him. er than I, would then have beaten On the first firing of his artillery, I me. Out of the lines, posted as I marched to his succour, with a was, I provided for every contingenstrong detachment of dragoons, at cy. Could I expect that an hour, at full trot, intending to make them the utmost, more or less, would be disonount, if necessary, and followed decisive of my glory, of the war, by my infantry, which came up at a and of the salvation of France ? The quick pace. The cowardice of the artillery of the lines, which were Dutch rendered my efforts unavail- thickly planted with it, ought alone ing. Had they but maintained them to have given me time to have come

up. Instead of being well served, it of songs at Paris. Here is one which was abandoned in as cowardly a man- I thought pretty, because it gives my ner as the intrenchments. The two history in very few words: faults which I committed, were not disregarding the remonstrances of Eugene, opening the campaign, the deputies respecting Marchien- Swore with air most furious, nes, and confiding a post of such

He'd march straightway to Champagne, importance to their troops, the flow

To swig our wines so curious.

The Dutchman for this journey gay er of which had perished at Mal- His cheese to Marchienne sent away; plaquet.

But Villars, fir'd with glory, cried: It may easily be supposed, that I “Faith, where you are you'd better bide; was the subject of criticism at Vi. Scheldt's muddy water is, I think, enna, London, and the Hague, and Quite good enough for you to drink."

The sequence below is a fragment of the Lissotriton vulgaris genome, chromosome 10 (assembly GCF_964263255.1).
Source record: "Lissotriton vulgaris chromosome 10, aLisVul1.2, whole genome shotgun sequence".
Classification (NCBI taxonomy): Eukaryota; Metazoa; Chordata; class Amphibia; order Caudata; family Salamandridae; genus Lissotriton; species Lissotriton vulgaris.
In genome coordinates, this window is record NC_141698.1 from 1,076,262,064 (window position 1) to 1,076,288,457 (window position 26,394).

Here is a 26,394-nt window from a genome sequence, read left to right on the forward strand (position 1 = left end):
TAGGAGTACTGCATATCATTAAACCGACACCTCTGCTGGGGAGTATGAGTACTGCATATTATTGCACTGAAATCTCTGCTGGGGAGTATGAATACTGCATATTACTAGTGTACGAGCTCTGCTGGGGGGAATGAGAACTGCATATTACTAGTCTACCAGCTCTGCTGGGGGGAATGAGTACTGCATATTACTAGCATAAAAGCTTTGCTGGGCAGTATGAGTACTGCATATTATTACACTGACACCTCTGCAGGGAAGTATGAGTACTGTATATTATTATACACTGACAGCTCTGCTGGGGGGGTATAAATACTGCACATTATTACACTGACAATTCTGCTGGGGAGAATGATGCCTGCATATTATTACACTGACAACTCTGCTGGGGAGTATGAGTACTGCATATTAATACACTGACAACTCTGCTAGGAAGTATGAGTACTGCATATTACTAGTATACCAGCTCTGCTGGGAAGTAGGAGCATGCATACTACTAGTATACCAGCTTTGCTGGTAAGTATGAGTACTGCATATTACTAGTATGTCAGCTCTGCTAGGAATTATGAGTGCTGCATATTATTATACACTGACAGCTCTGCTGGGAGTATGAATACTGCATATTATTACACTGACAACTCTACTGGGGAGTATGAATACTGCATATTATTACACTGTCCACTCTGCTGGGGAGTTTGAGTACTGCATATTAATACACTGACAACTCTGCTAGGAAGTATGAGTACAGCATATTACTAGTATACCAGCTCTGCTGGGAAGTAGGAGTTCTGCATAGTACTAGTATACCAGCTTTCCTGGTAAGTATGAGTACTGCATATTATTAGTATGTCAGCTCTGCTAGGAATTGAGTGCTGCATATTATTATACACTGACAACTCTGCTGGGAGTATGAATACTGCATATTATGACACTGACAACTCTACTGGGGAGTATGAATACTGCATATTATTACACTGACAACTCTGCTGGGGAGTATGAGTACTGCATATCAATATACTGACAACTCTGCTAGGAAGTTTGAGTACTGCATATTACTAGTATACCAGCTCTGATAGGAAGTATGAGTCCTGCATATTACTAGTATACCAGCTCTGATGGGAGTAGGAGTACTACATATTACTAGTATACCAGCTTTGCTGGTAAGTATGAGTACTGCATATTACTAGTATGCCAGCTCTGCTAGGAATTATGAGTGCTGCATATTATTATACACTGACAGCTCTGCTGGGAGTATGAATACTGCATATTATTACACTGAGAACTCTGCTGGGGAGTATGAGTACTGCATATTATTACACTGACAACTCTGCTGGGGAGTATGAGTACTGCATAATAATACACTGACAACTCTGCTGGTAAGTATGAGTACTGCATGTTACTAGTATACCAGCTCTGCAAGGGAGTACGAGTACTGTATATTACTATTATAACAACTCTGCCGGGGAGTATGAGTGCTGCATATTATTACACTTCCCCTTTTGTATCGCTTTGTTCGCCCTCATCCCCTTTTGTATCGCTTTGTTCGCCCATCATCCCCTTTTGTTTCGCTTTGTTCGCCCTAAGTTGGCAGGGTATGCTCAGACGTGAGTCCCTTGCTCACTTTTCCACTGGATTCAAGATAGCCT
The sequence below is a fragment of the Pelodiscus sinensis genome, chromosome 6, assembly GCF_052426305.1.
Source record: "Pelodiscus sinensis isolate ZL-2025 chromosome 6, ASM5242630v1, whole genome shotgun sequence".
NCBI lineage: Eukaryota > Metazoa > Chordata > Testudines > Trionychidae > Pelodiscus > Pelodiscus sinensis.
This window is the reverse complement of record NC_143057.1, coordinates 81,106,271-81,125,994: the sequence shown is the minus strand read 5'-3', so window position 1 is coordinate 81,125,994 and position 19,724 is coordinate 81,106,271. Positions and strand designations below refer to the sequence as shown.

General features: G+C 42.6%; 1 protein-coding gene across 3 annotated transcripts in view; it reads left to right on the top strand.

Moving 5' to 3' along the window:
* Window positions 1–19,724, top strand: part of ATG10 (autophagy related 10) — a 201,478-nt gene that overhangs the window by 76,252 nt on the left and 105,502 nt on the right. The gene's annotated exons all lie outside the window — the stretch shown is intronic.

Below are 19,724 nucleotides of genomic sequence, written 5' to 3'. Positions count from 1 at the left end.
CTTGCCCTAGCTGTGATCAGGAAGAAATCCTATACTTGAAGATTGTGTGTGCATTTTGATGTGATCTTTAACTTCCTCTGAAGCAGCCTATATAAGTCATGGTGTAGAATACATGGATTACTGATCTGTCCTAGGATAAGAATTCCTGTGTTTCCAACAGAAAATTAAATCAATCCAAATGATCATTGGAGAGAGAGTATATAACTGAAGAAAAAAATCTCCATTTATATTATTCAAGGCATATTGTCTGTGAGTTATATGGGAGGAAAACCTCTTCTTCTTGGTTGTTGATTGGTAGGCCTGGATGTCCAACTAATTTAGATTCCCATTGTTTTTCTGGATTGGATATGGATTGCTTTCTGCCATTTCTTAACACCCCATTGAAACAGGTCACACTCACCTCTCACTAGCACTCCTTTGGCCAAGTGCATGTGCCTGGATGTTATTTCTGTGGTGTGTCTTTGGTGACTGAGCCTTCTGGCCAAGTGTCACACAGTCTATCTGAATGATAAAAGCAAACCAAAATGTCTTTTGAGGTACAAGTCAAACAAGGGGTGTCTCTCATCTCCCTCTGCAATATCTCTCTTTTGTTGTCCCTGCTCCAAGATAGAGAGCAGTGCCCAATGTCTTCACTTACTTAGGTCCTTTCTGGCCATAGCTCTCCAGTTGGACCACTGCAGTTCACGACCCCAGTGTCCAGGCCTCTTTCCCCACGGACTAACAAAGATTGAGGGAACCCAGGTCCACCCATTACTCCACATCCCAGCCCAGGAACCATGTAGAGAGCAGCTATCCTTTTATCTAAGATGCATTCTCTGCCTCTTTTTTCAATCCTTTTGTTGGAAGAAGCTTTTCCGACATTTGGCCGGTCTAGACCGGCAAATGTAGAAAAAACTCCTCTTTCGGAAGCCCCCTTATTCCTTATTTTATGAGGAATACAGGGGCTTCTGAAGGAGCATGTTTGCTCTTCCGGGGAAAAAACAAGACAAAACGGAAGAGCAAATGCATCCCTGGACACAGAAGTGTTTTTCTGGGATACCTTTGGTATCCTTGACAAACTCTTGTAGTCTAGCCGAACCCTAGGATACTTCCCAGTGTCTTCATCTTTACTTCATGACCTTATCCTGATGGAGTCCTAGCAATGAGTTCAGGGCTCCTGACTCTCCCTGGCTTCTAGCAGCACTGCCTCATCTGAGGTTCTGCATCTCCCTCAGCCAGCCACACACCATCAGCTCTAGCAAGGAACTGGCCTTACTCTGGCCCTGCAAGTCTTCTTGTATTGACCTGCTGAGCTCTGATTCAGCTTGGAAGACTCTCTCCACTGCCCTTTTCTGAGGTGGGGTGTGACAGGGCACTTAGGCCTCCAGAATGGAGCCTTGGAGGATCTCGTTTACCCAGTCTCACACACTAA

(Continued from Vol. 4. page 408] THE plays in which we should Henry IV. are, beyond a doubt, the contemplate the character of Fal- most diversified, in point of characstaff, are the two Parts of Henry IV. ter and language, of any of the We see him again, indeed, in the historical plays of our great drama“Merry Wives of Windsor,” and tist. Who does not marshal in his with great satisfaction; but he is in mind the spirits of “ that same mad fetters. He might say of himself, fellow of the north, Percy;" “ of him as after the exploit at Gadshill: of Wales, that gave Amaimon the “ Am not I fallen away? do not I bastinado, Owen Glendower;" and bate? do not I dwindle? Why my skin « his son-in-law, Mortimer; and old hangs about me like an old lady's Northumberland; and the sprightly loose gown!" His meanderings are Scot of Scots, Douglas?” Who canreduced to a straight course, and not paint to himself that goodly, we scarcely recognise the beauty of portly man, sir John;" the chief justhe stream. Our memorable queen, tice (sir William Gascoigne); and when she requested to see Falstaff that whóreson mad compound of in love, appears to me (to use a vul- majesty, prince Henry, who, as he gar but pertinent expression) to have himself observes, had sounded the mistaken her man." Eccentricity very base-string of humility?" Or, of affection was expected; and, as who cannot conjure up the manes of might have been foreseen, we are the knight's myrmidons, swaggering presented only with his avarice. Pistol,*